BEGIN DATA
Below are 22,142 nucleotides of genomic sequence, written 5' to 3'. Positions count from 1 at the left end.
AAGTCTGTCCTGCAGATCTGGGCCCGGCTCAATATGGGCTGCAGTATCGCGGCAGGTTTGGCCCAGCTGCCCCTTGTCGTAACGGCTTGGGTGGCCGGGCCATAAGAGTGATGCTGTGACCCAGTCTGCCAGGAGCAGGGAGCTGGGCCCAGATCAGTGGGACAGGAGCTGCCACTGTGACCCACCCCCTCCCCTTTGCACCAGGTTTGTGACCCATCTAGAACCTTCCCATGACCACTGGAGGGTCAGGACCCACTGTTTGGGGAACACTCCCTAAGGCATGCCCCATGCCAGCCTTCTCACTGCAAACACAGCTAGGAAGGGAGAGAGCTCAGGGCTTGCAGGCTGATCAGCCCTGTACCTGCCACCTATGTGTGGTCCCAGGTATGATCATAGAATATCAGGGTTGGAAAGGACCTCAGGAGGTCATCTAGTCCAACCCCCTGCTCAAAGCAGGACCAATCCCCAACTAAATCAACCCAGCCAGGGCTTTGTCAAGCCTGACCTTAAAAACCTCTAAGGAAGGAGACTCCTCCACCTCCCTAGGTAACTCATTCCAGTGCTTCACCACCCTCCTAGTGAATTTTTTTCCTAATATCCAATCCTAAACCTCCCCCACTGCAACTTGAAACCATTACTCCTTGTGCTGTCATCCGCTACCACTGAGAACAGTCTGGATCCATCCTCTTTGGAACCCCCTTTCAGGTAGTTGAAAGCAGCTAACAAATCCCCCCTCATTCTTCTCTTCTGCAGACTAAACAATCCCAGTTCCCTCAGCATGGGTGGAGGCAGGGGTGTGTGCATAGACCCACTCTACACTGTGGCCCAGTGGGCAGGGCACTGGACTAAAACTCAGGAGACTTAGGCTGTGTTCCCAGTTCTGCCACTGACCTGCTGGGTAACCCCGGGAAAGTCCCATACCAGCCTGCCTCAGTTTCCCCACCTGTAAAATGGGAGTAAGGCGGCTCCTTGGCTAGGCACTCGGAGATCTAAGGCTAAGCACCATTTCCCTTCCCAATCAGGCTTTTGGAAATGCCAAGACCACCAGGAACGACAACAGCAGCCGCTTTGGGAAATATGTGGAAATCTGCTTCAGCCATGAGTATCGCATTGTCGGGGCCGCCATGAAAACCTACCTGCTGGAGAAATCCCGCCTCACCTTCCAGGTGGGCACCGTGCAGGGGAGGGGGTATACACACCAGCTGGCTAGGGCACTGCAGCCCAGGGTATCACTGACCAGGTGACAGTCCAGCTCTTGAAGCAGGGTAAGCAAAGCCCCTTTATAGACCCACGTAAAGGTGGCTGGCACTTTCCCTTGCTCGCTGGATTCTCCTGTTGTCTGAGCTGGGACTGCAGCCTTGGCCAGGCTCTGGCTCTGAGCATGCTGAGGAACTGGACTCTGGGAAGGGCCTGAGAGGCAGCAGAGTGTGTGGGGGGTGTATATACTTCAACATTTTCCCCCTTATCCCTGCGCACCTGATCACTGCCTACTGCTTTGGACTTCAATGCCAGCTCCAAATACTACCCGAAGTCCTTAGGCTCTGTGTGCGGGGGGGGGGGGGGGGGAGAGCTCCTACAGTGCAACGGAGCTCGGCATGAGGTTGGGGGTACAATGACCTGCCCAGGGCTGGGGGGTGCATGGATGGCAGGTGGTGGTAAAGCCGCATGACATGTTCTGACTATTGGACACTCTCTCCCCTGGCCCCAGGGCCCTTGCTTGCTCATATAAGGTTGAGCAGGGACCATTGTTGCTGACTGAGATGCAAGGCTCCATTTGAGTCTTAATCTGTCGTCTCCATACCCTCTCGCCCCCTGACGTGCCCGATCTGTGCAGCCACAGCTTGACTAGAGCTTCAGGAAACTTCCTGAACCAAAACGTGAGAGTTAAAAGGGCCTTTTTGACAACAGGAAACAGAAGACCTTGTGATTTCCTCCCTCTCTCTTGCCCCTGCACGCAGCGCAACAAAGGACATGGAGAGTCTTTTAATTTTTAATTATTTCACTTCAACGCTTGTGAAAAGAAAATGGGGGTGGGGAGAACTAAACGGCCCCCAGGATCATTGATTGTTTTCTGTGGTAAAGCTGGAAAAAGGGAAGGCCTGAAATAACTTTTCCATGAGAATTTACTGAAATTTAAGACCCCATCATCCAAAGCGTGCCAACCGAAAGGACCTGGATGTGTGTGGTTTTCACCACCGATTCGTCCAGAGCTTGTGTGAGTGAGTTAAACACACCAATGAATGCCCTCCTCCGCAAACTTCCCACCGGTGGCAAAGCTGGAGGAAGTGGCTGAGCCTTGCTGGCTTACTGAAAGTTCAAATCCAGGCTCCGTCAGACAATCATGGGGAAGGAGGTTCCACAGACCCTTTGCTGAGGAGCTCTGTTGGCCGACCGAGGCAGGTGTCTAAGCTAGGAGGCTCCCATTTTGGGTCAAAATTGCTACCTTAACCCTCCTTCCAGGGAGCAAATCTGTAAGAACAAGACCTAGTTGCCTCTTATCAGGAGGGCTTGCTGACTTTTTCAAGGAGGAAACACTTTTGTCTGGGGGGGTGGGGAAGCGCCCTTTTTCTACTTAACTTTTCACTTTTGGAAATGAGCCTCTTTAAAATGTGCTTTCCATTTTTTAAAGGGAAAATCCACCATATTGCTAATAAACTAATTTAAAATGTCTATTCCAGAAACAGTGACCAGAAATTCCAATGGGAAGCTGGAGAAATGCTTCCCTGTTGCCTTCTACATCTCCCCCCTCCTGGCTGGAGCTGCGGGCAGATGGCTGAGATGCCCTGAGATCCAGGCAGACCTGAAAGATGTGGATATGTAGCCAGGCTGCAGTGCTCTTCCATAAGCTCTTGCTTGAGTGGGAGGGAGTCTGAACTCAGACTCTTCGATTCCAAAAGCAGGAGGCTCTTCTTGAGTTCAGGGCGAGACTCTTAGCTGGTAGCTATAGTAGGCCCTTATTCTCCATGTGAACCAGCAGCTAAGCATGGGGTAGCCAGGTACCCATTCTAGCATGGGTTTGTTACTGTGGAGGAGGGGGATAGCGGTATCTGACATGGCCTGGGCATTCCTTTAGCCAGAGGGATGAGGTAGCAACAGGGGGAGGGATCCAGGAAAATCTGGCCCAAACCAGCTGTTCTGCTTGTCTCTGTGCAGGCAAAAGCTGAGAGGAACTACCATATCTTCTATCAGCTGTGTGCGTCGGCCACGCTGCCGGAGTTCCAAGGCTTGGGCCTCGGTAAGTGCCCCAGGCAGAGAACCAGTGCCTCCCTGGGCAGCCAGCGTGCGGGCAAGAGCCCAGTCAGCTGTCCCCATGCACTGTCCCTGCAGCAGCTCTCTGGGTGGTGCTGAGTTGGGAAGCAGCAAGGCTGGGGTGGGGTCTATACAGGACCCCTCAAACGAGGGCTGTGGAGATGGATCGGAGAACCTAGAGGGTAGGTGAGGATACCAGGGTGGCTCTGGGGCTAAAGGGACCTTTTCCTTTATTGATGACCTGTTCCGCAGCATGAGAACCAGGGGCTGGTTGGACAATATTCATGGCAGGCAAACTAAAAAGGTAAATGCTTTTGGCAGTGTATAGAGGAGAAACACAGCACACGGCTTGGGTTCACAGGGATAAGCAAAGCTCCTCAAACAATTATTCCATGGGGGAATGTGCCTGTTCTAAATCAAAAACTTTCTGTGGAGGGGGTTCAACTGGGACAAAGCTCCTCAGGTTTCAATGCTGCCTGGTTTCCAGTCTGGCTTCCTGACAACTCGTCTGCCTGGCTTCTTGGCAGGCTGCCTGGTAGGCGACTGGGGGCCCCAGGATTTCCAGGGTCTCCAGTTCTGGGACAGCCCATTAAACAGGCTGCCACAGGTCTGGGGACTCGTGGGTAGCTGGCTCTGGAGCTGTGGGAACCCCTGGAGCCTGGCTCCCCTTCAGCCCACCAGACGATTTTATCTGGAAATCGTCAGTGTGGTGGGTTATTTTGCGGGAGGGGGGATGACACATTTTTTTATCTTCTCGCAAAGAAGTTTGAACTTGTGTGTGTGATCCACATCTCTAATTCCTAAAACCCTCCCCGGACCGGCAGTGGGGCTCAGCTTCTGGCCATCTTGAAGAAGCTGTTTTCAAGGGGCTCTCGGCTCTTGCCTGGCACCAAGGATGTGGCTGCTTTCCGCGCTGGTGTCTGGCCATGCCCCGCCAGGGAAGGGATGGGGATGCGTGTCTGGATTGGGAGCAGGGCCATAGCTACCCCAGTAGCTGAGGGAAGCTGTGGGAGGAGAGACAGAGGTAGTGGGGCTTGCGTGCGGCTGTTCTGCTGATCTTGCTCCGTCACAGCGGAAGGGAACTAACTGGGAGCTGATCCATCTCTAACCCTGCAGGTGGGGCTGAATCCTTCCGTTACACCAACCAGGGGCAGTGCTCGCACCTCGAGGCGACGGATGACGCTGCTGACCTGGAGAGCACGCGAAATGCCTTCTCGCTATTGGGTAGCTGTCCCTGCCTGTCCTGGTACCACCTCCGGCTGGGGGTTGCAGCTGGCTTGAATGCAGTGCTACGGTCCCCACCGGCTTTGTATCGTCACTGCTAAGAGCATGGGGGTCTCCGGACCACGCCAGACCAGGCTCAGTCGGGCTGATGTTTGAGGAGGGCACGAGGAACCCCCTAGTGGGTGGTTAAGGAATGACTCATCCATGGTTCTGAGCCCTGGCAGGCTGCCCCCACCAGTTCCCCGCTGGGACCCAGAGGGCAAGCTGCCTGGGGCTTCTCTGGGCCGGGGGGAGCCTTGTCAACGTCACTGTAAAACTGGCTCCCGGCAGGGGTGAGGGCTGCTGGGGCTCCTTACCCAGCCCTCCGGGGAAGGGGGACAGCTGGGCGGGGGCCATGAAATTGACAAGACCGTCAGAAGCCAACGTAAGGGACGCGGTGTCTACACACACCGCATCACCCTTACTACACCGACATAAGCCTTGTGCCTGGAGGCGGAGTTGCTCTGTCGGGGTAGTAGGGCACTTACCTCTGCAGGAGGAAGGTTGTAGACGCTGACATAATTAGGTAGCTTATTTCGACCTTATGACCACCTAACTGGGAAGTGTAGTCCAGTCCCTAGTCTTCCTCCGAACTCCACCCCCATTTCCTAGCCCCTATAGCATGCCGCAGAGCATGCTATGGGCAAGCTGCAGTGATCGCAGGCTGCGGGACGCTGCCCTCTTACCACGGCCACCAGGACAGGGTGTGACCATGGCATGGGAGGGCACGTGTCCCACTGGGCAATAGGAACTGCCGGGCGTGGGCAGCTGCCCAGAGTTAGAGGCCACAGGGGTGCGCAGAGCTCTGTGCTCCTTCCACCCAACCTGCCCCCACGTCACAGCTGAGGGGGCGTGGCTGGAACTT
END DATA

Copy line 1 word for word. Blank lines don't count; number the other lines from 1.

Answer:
Below are 22,142 nucleotides of genomic sequence, written 5' to 3'. Positions count from 1 at the left end.